GPU arrays, specified as a gpuArray object. gpuArrayb contains the filter coefficients, and gpuArrayX is the input data. See Run MATLAB Functions on a GPU (Parallel Computing Toolbox) for details on gpuArray objects. Using fftfilt with gpuArray objects requires Parallel Computing Toolbox™ software. Refer to GPU Support by Release (Parallel Computing Toolbox) for a list of supported GPUs. The filtered data, y, is a gpuArray object. See Overlap-Add Filtering on the GPU for an example of overlap-add filtering on the GPU.

Output Arguments

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Output data, returned as a vector, matrix or gpuArray object.

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Comparison to filter function

When the input signal is relatively large, fftfilt is faster than filter.

filter performs N multiplications for each sample in x, where N is the filter length. fftfilt performs 2 FFT operations — the FFT of the signal block of length L plus the inverse FT of the product of the FFTs — at the cost of $\frac{1}{2}L{\mathrm{log}}_{2}L$ where L is the block length. It then performs L point-wise multiplications for a total cost of $L+L{\mathrm{log}}_{2}L=L\left(1+{\mathrm{log}}_{2}L\right)$ multiplications. The cost ratio is therefore $L\left(1+{\mathrm{log}}_{2}L\right)/\left(NL\right)=\left(1+{\mathrm{log}}_{2}L\right)/N$ which is approximately log2L / N.

Therefore, fftfilt is faster when log2L is less than N.

Algorithms

fftfilt filters data using the efficient FFT-based method of overlap-add , a frequency domain filtering technique that works only for FIR filters by combining successive frequency domain filtered blocks of an input sequence. The operation performed by fftfilt is described in the time domain by the difference equation:

$y\left(n\right)=b\left(1\right)x\left(n\right)+b\left(2\right)x\left(n-1\right)+\cdots +b\left(nb+1\right)x\left(n-nb\right)$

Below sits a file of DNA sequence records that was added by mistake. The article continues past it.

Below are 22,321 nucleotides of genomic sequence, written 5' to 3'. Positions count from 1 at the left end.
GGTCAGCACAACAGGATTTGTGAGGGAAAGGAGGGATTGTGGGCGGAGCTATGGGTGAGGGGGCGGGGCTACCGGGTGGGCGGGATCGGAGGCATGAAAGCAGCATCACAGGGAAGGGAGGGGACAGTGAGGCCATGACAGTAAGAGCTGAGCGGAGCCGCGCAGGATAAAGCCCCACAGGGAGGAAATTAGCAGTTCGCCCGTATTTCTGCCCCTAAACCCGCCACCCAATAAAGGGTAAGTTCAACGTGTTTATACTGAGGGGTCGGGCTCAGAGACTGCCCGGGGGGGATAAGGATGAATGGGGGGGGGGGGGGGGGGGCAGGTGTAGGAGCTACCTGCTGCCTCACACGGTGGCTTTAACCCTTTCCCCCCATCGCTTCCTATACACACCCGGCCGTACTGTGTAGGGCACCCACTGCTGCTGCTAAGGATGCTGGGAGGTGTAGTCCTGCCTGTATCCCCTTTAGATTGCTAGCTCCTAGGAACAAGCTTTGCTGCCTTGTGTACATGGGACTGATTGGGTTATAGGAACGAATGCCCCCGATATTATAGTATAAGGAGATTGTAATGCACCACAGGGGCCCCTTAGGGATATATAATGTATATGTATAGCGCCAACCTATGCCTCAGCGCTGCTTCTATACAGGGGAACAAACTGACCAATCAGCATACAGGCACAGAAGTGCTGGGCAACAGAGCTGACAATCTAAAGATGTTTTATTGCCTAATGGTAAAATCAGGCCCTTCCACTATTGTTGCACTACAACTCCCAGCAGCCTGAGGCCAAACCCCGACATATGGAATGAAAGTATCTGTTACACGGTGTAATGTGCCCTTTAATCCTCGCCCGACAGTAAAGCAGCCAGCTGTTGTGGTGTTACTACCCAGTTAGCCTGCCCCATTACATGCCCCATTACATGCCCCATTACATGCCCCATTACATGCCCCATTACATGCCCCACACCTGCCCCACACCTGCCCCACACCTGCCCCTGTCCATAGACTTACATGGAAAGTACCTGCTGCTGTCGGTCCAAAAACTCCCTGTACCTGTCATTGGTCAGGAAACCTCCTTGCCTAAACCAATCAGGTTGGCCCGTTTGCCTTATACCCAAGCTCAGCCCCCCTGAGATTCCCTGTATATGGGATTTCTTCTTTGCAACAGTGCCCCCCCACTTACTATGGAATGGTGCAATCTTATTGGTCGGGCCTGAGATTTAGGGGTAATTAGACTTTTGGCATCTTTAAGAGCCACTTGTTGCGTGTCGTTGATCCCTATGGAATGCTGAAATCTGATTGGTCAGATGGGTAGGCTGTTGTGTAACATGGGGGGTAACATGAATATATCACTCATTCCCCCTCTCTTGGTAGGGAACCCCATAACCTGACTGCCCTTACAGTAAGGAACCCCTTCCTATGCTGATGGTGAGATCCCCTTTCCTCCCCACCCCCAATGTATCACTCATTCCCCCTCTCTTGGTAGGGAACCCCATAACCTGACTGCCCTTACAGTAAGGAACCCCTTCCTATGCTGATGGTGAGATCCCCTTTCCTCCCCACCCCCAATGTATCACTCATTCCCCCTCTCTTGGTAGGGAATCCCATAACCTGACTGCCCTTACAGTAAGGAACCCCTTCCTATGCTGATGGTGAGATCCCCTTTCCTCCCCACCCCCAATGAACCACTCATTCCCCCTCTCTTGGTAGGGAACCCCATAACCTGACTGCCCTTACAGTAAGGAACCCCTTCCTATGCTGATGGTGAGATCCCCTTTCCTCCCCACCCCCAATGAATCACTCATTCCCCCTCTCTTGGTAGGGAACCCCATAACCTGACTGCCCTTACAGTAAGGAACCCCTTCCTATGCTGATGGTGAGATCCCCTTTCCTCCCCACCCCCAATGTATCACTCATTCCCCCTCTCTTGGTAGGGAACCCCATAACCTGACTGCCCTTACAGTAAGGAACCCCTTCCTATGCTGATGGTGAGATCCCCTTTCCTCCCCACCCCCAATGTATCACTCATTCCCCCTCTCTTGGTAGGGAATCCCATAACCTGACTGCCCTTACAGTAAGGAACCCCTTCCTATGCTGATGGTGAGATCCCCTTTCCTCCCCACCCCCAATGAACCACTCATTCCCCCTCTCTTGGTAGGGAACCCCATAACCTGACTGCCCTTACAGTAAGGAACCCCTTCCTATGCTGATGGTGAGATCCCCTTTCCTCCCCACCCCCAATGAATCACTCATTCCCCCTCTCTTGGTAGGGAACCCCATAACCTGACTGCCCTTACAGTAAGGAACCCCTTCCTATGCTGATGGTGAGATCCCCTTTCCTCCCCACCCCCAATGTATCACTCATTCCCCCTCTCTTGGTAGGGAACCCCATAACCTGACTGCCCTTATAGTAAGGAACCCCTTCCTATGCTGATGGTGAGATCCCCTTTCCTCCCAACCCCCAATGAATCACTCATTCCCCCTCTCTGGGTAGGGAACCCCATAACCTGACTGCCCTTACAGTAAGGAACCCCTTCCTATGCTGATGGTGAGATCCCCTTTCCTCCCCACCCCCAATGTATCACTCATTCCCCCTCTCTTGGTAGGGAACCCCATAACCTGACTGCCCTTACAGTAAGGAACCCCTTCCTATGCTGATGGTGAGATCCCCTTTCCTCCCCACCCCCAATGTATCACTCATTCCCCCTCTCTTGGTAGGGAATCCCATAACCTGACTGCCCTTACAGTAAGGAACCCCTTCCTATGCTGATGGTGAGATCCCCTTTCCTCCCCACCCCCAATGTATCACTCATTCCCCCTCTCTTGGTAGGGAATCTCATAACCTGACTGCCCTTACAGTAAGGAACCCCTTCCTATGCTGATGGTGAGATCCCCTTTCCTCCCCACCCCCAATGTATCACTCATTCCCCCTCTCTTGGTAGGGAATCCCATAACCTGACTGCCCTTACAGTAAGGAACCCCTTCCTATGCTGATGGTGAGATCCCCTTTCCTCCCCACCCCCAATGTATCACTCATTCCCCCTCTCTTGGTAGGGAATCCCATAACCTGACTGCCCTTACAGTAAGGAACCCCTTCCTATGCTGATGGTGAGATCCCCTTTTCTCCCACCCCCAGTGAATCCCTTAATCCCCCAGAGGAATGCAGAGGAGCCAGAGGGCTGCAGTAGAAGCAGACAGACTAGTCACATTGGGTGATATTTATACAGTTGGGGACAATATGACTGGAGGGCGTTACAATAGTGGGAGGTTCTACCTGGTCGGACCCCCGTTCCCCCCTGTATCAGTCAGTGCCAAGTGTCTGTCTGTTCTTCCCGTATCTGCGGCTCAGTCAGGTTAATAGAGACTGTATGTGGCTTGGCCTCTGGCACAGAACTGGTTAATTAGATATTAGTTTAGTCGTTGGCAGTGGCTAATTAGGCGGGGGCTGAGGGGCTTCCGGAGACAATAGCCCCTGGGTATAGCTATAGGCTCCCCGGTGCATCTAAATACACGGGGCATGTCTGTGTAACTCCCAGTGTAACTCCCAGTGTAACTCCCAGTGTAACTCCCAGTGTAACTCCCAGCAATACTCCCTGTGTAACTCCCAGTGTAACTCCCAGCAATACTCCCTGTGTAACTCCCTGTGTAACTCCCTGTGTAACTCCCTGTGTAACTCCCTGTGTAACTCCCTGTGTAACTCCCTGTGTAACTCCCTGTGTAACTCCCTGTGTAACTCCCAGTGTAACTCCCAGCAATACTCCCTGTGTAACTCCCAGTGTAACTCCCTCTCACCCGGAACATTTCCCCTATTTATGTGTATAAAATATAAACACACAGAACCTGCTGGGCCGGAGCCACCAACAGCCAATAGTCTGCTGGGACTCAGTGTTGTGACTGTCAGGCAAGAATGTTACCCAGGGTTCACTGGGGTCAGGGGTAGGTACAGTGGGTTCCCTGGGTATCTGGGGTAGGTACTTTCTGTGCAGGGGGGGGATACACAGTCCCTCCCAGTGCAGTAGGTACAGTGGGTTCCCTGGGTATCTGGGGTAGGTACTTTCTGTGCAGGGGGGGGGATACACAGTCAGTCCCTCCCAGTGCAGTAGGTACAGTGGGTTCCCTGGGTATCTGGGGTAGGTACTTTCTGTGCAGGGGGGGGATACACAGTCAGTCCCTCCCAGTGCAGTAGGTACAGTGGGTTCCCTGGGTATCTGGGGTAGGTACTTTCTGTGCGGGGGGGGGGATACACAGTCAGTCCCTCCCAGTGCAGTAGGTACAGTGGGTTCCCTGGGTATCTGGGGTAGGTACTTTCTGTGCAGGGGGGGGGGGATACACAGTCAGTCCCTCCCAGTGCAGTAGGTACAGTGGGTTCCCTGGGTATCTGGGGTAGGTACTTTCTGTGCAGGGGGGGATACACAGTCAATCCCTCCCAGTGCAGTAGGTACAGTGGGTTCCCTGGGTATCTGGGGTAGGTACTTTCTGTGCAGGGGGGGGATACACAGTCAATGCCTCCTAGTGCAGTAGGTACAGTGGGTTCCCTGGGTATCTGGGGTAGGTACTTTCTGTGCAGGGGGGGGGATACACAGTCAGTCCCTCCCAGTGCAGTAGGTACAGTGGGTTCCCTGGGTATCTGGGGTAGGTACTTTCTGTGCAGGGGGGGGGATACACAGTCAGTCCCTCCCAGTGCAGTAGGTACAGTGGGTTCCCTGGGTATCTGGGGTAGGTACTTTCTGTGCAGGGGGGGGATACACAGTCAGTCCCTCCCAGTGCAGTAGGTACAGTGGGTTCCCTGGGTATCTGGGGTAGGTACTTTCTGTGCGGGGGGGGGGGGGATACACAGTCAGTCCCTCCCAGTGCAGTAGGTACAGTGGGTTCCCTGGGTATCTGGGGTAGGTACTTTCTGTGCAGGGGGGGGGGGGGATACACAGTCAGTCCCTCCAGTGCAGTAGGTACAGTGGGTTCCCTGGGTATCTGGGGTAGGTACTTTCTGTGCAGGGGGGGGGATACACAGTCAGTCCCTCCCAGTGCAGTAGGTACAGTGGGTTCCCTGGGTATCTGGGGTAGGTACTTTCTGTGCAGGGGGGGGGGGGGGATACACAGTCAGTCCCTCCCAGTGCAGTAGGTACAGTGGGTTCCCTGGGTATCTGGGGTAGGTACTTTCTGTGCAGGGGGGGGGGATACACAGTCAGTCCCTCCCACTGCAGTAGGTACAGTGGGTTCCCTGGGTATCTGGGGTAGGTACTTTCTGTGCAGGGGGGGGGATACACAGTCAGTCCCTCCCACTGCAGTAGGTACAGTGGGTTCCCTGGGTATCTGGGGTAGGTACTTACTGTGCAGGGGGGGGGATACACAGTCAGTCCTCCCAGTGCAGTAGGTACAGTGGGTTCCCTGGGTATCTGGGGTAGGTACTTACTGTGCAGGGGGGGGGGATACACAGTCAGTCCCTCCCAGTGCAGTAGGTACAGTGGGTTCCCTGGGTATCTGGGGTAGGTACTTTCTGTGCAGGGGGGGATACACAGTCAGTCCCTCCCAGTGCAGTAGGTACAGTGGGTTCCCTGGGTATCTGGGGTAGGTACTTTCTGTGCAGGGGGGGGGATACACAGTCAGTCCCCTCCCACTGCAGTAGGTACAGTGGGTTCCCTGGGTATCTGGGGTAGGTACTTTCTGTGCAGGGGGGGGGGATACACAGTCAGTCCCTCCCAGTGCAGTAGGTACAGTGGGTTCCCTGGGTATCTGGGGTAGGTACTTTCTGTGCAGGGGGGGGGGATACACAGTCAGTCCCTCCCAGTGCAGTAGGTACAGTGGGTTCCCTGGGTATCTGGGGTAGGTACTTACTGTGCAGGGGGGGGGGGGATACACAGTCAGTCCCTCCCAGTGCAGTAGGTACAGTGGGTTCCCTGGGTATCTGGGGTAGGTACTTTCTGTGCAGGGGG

An equivalent representation is the Z-transform or frequency domain description:

$Y\left(z\right)=\left(b\left(1\right)+b\left(2\right){z}^{-1}+\cdots +b\left(nb+1\right){z}^{-nb}\right)X\left(z\right)$

fftfilt uses fft to implement the overlap-add method. fftfilt breaks an input sequence x into length L data blocks, where L must be greater than the filter length N. and convolves each block with the filter b by

y = ifft(fft(x(i:i+L-1),nfft).*fft(b,nfft));

where nfft is the FFT length. fftfilt overlaps successive output sections by n-1 points, where n is the length of the filter, and sums them. fftfilt chooses the key parameters L and nfft in different ways, depending on whether you supply an FFT length n for the filter and signal. If you do not specify a value for n (which determines FFT length), fftfilt chooses these key parameters automatically:

• If length(x) is greater than length(b), fftfilt chooses values that minimize the number of blocks times the number of flops per FFT.

• If length(b) is greater than or equal to length(x), fftfilt uses a single FFT of length

2^nextpow2(length(b) + length(x) - 1)

This computes

y = ifft(fft(B,nfft).*fft(X,nfft))

If you supply a value for n, fftfilt chooses an FFT length, nfft, of 2^nextpow2(n) and a data block length of nfft - length(b) + 1. If n is less than length(b), fftfilt sets n to length(b).

 Oppenheim, Alan V., Ronald W. Schafer, and John R. Buck. Discrete-Time Signal Processing. 2nd Ed. Upper Saddle River, NJ: Prentice Hall, 1999.